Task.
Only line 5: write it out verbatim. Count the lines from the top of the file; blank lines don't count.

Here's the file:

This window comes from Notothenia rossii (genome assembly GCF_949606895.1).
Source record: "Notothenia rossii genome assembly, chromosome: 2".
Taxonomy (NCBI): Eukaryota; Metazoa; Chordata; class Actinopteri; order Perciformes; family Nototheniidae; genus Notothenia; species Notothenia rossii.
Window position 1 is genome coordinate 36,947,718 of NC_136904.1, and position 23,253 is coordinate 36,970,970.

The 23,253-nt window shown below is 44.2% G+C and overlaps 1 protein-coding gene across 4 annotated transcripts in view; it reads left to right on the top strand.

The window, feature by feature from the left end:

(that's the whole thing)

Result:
The 23,253-nt window shown below is 44.2% G+C and overlaps 1 protein-coding gene across 4 annotated transcripts in view; it reads left to right on the top strand.